Liberty Matters

Pareto’s Value to Contemporary Political Economy

What might Pareto offer for carrying forward a liberal orientation toward political economy? In this my final post to this series, I shall mention six themes within the spirit of Pareto that I believe have value going forward. 
(1) Societies are open-ended and tectonic. While Pareto followed Walras at Lausanne, he did not continue Walras's style of theorizing. Pareto used equilibrium concepts, but these pertained to the form of his theorizing and not the substance, which was emergent and evolutionary. In no way would Pareto reduce a society to the representative agent that equilibrium theory enables.
Nicholas Vriend (2002) argues that Friedrich Hayek would have used agent-based computational models to illustrate his themes about incomplete and distributed knowledge if only that analytical platform had been available. The same can be said about Pareto. Agent-based modeling offers a platform that has potential for working with Pareto's distinction between logical and non-logical action, which can lead easily into a conception of society as open-ended and evolving, with a locus of tectonic disturbances set in motion by clashes between sentiments grounded in persistence and in combination.
(2) The emergence of classes is significant. Classical liberalism has tended to theorize in terms of a classless society, or at least it has regarded class as insignificant. Sure, there have been tendencies to theorize about entrepreneurship, which allows some semblance of class to appear. But even here, it is often noted that entrepreneurship is ubiquitous and potentially open to everyone.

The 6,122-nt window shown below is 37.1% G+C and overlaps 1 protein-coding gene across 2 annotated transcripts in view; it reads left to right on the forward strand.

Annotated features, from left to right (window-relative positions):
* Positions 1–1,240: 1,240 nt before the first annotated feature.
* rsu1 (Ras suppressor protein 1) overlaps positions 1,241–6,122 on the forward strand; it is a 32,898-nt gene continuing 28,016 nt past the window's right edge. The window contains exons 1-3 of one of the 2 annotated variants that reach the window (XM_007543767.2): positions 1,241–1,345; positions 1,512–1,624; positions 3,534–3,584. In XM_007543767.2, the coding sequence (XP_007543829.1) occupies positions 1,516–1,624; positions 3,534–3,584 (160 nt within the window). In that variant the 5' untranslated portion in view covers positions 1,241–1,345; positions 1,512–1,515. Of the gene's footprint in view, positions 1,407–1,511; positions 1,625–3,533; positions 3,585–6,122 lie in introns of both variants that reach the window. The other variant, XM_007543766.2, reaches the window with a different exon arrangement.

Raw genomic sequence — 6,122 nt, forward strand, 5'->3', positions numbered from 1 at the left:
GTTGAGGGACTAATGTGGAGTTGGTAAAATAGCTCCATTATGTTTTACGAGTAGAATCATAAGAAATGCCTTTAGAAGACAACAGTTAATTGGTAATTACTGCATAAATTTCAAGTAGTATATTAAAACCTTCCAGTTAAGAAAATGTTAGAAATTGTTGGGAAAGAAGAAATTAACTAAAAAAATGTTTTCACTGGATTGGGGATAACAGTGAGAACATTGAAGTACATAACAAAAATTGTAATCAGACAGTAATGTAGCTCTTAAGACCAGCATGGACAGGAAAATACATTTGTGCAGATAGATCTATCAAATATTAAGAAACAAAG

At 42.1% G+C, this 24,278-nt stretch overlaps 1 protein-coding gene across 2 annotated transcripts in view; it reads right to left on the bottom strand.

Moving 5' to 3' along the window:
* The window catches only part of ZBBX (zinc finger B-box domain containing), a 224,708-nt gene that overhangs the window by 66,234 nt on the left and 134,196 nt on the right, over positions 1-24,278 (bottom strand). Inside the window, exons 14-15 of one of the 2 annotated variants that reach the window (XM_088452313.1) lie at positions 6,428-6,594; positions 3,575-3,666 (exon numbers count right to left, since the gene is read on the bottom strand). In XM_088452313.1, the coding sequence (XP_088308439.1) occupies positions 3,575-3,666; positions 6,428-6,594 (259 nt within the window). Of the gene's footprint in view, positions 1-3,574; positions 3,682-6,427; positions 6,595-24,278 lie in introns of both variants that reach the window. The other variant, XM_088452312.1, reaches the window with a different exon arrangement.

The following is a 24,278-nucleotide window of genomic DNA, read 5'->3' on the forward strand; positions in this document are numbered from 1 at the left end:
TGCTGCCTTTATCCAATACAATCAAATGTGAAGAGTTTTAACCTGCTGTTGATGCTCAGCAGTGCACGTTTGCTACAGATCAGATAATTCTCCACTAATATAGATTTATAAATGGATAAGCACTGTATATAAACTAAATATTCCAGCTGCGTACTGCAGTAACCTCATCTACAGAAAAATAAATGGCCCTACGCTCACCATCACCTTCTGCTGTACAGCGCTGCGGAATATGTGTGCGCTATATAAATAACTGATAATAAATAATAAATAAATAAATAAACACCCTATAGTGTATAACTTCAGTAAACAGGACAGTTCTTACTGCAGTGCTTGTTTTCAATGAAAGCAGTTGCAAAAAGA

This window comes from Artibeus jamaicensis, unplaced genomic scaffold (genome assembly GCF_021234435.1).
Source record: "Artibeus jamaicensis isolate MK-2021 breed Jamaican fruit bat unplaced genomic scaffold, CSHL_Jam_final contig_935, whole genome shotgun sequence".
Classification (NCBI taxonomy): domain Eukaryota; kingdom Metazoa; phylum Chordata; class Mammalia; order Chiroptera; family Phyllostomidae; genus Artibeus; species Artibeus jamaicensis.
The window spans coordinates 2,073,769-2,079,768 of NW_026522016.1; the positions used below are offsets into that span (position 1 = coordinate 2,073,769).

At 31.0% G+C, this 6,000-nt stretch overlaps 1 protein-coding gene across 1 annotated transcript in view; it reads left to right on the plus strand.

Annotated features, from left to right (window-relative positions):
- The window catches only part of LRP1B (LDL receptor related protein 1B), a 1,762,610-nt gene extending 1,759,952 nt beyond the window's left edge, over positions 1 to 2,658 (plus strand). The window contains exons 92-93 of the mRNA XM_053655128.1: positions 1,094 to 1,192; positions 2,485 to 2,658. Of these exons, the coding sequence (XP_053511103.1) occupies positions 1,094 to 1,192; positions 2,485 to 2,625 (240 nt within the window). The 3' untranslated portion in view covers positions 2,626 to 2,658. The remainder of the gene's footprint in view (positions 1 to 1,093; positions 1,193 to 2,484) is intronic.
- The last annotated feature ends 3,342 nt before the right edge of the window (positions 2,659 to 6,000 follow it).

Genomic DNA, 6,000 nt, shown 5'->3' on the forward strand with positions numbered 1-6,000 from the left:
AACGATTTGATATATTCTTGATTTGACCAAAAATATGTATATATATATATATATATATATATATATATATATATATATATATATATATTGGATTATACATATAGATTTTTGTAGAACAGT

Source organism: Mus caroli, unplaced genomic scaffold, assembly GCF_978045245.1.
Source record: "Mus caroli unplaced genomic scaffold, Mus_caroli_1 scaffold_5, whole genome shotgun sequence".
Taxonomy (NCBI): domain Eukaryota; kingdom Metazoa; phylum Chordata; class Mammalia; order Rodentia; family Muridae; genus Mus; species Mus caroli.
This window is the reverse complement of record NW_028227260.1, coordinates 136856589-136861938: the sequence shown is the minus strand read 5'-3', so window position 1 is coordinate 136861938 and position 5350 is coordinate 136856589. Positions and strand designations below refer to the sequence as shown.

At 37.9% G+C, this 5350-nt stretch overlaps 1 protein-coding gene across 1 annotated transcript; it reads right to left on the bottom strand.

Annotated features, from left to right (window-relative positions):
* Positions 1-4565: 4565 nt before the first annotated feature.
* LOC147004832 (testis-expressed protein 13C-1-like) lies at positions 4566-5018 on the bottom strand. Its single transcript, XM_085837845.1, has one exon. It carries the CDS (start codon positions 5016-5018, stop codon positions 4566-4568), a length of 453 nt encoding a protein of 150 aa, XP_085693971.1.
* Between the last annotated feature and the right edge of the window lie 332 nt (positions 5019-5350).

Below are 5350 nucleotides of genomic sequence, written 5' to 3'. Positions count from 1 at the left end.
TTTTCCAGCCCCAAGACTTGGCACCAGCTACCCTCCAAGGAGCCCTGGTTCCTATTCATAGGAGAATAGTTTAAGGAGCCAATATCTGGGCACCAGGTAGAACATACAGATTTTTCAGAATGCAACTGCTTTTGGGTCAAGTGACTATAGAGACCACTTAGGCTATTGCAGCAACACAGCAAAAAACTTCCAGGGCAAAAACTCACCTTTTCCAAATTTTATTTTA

Yet societies are not undifferentiated masses of humanity. Joseph Schumpeter (1934) described entrepreneurship as the locus of leadership in capitalist societies. Modern societies are no longer capitalist in Schumpeter's sense, but leadership persists to give direction to society all the same. That direction, however, is polycentric and not monocentric. There is no lord of the manor to whom subjects must look. There are competing lords, as it were. Leadership creates classes within society, which is a reality with which our theories should seek accommodation.
(3) Leadership is a source of power. Economists treat exchange as mutually beneficial, as illustrated by the Edgeworth box.[16] Behind that box, however, lies a process of leadership and followership. Strangers don't just suddenly trade. Behind any trade rests a relationship between a proposer and a responder. Someone must propose a trade to someone else. If that trade works to the responder's satisfaction, it is surely plausible that the proposer receives some modicum of deference from the responder. An accumulation of such instances, moreover, surely leads to the emergence of the general template leadership-followership.
Within a purely market setting, followership is voluntary as leaders can lead only so long as followers follow. Hence, firms grow only so long as they accord with their follower's judgments. But leaders need not limit themselves to the voluntary judgments of followers. They can turn to politics. Just how they do this depends on the form of political organization. Monarchies differ from democracies. Here again, we come up against Pareto's recognition of the distinction between the generic form of a theory and the specific form that is useful for concrete historical situations.